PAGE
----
I like rocks. I like big rocks and little rocks, flat rocks that skip and large rocks to sit on. I like rocks in mountains, rocks in rivers and tiny tidbits of rocks ground up on a beach. I love examining the minerals in rocks such as white feldspars with their perfect planes and jet black biotite crystals that make chunks of granite sparkle. I find metamorphic gneiss mighty nice with bands of minerals formed by really high pressure and heat altering the parent rock. I even like grey rocks like shale that break apart easily and hard chucks of plain old basalt that are simply heavy and grey. In fact, I never met a rock I didn't like.
Even if you don't share my enthusiasm for these specimens, chances are you, too, have picked up a rock or two at some point. Maybe it was the shape or the color or the sparkle. Maybe it was a source of frustration when you were digging a hole. Maybe you needed a paperweight, a doorstop, or an impromptu hammer. Whatever the reason, if you stopped to look, you might have noticed that rocks are everywhere. And the point is ...?
I am going to let you in on a little secret. Aside from the aesthetics of rocks, there's another reason I enjoy geology. Rocks are like words, and together they tell a story. Learn to read the words and suddenly a walk down along the Kenai River becomes more than just a pretty view.
This story is quite complicated and it has a lot of chapters. Some of them are so big you would need to step far away to see them. For example, the earth's surface is made of moving tectonic plates. Currently, the Pacific Plate, including parts of California west of the San Andreas Fault, is slowly being subducted under southern Alaska.
Movements like these can cause tremendous pressure that translates into the formation of features such as mountains (subduction zones are great places to find volcanoes if you happen to be hunting for one). Within these large stories are pages of smaller stories -- ice ages in which glaciers carved the earth's surface and windblown sand built dunes.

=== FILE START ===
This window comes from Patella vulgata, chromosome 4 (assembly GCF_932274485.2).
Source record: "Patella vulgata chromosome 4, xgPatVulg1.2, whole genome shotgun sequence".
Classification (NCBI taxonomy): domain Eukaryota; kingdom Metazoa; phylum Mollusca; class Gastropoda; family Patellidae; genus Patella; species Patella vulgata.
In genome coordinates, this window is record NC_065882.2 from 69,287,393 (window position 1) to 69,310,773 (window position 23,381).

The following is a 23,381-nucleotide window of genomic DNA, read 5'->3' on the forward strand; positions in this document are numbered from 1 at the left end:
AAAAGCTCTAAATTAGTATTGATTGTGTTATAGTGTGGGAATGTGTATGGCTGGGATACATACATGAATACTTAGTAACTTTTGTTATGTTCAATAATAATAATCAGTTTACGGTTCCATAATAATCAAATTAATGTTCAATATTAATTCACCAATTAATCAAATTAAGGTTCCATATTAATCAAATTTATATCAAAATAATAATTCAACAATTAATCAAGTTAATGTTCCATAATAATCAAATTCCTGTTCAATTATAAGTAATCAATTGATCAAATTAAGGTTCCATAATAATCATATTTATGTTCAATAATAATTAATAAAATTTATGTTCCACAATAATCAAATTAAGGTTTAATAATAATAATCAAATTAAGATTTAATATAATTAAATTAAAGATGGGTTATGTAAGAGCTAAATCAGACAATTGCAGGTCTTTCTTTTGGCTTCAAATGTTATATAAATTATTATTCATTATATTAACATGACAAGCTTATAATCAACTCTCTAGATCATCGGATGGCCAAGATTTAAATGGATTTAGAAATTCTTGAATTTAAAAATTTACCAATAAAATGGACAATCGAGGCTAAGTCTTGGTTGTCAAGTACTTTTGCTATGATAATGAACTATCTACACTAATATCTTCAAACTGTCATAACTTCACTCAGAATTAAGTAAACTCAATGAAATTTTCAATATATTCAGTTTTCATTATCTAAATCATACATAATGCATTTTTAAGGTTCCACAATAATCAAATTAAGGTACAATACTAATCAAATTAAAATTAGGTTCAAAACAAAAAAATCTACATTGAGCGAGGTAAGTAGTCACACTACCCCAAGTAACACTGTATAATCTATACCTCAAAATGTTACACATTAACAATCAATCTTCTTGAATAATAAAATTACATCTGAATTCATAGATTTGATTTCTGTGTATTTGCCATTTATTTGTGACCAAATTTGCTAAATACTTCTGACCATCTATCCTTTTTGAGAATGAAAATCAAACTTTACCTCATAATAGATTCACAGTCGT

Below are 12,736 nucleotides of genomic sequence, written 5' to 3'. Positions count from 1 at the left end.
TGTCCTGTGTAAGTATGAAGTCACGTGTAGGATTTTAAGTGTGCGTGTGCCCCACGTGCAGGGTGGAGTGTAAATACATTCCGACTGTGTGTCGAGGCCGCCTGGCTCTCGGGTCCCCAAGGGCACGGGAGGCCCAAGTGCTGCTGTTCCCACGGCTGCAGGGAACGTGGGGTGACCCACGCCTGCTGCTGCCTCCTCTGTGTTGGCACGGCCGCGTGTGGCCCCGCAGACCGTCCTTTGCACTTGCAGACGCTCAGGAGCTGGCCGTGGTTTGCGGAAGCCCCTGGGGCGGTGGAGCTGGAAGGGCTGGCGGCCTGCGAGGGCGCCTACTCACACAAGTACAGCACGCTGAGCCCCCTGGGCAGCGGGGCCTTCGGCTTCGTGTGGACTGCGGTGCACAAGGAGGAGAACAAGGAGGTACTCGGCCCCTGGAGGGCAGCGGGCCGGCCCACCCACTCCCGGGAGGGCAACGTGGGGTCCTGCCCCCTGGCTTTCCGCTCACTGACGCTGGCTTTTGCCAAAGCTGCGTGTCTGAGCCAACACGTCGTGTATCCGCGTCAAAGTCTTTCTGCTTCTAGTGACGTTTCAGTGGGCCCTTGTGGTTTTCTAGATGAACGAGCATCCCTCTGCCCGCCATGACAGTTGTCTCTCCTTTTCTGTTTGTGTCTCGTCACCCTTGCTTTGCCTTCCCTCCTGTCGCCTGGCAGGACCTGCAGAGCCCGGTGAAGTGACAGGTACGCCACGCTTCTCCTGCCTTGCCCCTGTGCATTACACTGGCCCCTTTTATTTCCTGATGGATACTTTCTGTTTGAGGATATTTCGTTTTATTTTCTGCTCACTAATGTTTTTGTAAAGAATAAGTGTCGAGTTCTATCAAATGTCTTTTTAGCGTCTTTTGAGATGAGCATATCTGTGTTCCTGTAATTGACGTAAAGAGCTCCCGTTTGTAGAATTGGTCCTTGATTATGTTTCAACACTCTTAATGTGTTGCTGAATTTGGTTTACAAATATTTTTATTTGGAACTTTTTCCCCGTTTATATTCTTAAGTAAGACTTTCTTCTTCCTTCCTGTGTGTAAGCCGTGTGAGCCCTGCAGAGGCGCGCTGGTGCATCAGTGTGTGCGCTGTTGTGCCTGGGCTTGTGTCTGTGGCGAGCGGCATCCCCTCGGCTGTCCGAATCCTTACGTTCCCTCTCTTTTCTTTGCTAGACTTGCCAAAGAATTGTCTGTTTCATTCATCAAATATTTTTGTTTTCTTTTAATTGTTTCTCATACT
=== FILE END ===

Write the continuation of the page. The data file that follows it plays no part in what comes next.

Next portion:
By looking at the geology right under our feet we can begin to piece together a history of the area. How did the Kenai River get where it is today? Where did the big boulders on the beach come from? The answer to the former is a little too complicated for this article.
The answer to the latter is glaciers. Giant sheets of moving ice grabbed these massive rocks (plus some rocks of other sizes) and carried them along. Then, conditions changed and the ice started to melt. As the ice retreated, miles of deposits were left behind. Massive boulders such as those on the beach are called glacial erratics and are composed of rock types foreign to their present surroundings. By mapping the location of these glacial deposits and landforms we can start to visualize the passage of glaciers.
Knowing where glaciers were might be fun if you like history or have particular interest in ice, but is this useful? You might say "no." Who cares where a bunch of ice was sitting a long time ago? Why bother trying to map all those piles of rocks and dirt? Well, it turns out knowing what these surface deposits are and where they lie IS important.
The surficial geology (the loose, or sometimes solid in the case of lava, deposits on the earth's surface that were laid down during the Quaternary, a period spanning the last 2.6 million years) in this area includes sand dunes, swamp material, marine deposits, beach, glacial and river materials, just to name a few. Knowing this parent material can help us determine if the ground in an area will be stable enough to build on, model how water will move through the subsurface, determine how well the ground will drain, evaluate what areas are prone to erosion and therefore where a river's course might migrate, and predict how a contaminant, such as leaking oil, will spread.
Furthermore, surficial geology provides a fairly good clue as to what soil type might be found in an area. Soils are important factors in determining the plant life that could grow, which in turn regulates what animals might reside there. Knowing this information can save a lot of time and resources instead of randomly digging wells in search of water or roving about aimlessly looking for a plant.
Currently, I am working for the Kenai Watershed Forum and the Kenai National Wildlife Refuge to create a digital map of the surficial geology of the western Kenai Peninsula.
I digitize the geological deposits delineated by Dr. Dick Reger, a local geologist with a wealth of knowledge, who interprets a combination of color-infrared aerial photos and airborne LiDAR. This useful product will not only enable both organizations to conduct informed and efficient research, but will also help with local community planning. The completed map should be available online sometime this year.
Megan Haserodt recently graduated with a B.S. degree in Geology from Hope College in Holland, Michigan, and is now an Environmental Scientist at the Kenai Watershed Forum. Her favorite rock is the Copper Harbor Conglomerate found in northern Michigan. You can find more information about the Kenai National Wildlife Refuge at http://kenai.fws.gov or http://www.facebook.com/kenainationalwildliferefuge.